Objectives Methotrexate has long been used successfully and is preferred worldwide for the treatment of low-risk gestational trophoblastic neoplasia. However, 26.4% of patients develop resistance and require changes to second-line chemotherapy. In the search for personalised treatment approaches, a link has been found between the pharmacogenomics of methotrexate and the response in various diseases. The aim of this study was to explore the effects of ABCB1 and SCLO1B1 gene polymorphisms and the methotrexate treatment response in patients with low-risk gestational trophoblastic neoplasia. Secondary objectives were to investigate the association of single nucleotide polymorphism (SNP) genotypes with toxicity profiles, and to evaluate other factors associated with the response.
Methods Records of all patients with low-risk gestational trophoblastic neoplasia were reviewed and patients who received methotrexate as a single agent were invited to participate in the study. DNA was extracted from peripheral blood samples from 18 patients and assessed for ABCB1 (3435C>T) and SCLO1B1 (521T>C).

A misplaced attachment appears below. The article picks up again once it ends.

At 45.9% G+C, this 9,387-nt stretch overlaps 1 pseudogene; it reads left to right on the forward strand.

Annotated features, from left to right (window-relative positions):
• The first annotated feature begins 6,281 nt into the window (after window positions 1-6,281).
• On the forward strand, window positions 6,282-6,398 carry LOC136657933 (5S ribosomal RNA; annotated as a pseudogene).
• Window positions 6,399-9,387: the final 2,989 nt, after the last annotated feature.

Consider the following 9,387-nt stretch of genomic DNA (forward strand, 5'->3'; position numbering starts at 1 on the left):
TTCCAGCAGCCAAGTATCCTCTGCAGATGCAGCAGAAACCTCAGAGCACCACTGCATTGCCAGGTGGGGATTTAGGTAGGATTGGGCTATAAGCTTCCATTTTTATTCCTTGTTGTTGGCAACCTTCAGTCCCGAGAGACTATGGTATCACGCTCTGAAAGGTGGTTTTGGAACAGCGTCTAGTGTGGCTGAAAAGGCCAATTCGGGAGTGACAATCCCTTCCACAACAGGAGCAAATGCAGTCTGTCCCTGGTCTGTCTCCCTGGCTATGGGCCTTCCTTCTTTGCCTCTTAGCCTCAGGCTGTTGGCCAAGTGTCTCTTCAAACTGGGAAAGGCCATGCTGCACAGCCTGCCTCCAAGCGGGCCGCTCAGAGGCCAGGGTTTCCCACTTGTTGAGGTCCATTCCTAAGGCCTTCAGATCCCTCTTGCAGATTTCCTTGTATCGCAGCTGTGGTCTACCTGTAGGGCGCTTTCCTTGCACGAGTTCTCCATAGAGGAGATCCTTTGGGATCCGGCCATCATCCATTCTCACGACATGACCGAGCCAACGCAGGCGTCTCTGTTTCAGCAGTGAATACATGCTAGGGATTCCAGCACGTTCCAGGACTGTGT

Results For the ABCB1 polymorphism, CT was the most common genotype (61.1%), followed by CC (27.8%) and TT (11.1%), indicating that TT had a 1.6-fold higher risk of methotrexate-resistance when compared to the wild-type and heterozygous alleles. The risk of methotrexate-related toxicity was 2.67-fold higher in CT/CC patients who showed a better response to methotrexate. The SCLO1B1 polymorphism was not associated with treatment outcomes.
Conclusions ABCB1 polymorphism might be useful as a biomarker for predicting the response to methotrexate in patients with low-risk gestational trophoblastic neoplasia.
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